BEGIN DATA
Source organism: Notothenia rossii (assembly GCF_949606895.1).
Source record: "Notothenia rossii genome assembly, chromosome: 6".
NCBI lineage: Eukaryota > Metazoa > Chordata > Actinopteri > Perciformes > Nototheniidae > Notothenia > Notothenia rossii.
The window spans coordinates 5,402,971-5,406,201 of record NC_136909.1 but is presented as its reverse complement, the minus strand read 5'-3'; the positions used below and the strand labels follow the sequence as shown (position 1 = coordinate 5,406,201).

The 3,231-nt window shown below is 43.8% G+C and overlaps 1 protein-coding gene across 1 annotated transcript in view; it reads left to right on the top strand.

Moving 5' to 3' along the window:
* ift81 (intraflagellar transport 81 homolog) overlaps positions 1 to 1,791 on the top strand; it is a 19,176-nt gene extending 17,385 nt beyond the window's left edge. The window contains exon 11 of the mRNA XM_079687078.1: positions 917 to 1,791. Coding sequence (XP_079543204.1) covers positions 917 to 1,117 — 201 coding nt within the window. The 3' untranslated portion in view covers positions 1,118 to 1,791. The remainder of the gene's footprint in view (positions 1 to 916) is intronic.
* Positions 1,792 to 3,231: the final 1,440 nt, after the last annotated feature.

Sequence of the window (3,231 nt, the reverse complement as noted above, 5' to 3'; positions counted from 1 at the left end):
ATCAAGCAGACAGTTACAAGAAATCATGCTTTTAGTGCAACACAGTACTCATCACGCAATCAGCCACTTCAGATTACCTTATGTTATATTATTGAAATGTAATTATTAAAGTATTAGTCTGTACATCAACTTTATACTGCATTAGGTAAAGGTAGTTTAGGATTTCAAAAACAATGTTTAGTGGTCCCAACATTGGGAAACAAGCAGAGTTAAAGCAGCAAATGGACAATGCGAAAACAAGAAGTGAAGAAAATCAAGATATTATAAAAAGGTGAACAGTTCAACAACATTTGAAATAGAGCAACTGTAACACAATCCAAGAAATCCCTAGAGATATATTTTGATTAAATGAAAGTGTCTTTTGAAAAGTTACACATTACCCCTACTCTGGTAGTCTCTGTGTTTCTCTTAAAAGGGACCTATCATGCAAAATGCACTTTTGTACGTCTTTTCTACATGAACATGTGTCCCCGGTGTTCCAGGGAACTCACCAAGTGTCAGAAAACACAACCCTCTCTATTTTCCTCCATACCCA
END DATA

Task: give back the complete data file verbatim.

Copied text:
Source organism: Notothenia rossii (assembly GCF_949606895.1).
Source record: "Notothenia rossii genome assembly, chromosome: 6".
NCBI lineage: Eukaryota > Metazoa > Chordata > Actinopteri > Perciformes > Nototheniidae > Notothenia > Notothenia rossii.
The window spans coordinates 5,402,971-5,406,201 of record NC_136909.1 but is presented as its reverse complement, the minus strand read 5'-3'; the positions used below and the strand labels follow the sequence as shown (position 1 = coordinate 5,406,201).

The 3,231-nt window shown below is 43.8% G+C and overlaps 1 protein-coding gene across 1 annotated transcript in view; it reads left to right on the top strand.

Moving 5' to 3' along the window:
* ift81 (intraflagellar transport 81 homolog) overlaps positions 1 to 1,791 on the top strand; it is a 19,176-nt gene extending 17,385 nt beyond the window's left edge. The window contains exon 11 of the mRNA XM_079687078.1: positions 917 to 1,791. Coding sequence (XP_079543204.1) covers positions 917 to 1,117 — 201 coding nt within the window. The 3' untranslated portion in view covers positions 1,118 to 1,791. The remainder of the gene's footprint in view (positions 1 to 916) is intronic.
* Positions 1,792 to 3,231: the final 1,440 nt, after the last annotated feature.

Sequence of the window (3,231 nt, the reverse complement as noted above, 5' to 3'; positions counted from 1 at the left end):
ATCAAGCAGACAGTTACAAGAAATCATGCTTTTAGTGCAACACAGTACTCATCACGCAATCAGCCACTTCAGATTACCTTATGTTATATTATTGAAATGTAATTATTAAAGTATTAGTCTGTACATCAACTTTATACTGCATTAGGTAAAGGTAGTTTAGGATTTCAAAAACAATGTTTAGTGGTCCCAACATTGGGAAACAAGCAGAGTTAAAGCAGCAAATGGACAATGCGAAAACAAGAAGTGAAGAAAATCAAGATATTATAAAAAGGTGAACAGTTCAACAACATTTGAAATAGAGCAACTGTAACACAATCCAAGAAATCCCTAGAGATATATTTTGATTAAATGAAAGTGTCTTTTGAAAAGTTACACATTACCCCTACTCTGGTAGTCTCTGTGTTTCTCTTAAAAGGGACCTATCATGCAAAATGCACTTTTGTACGTCTTTTCTACATGAACATGTGTCCCCGGTGTTCCAGGGAACTCACCAAGTGTCAGAAAACACAACCCTCTCTATTTTCCTCCATACCCA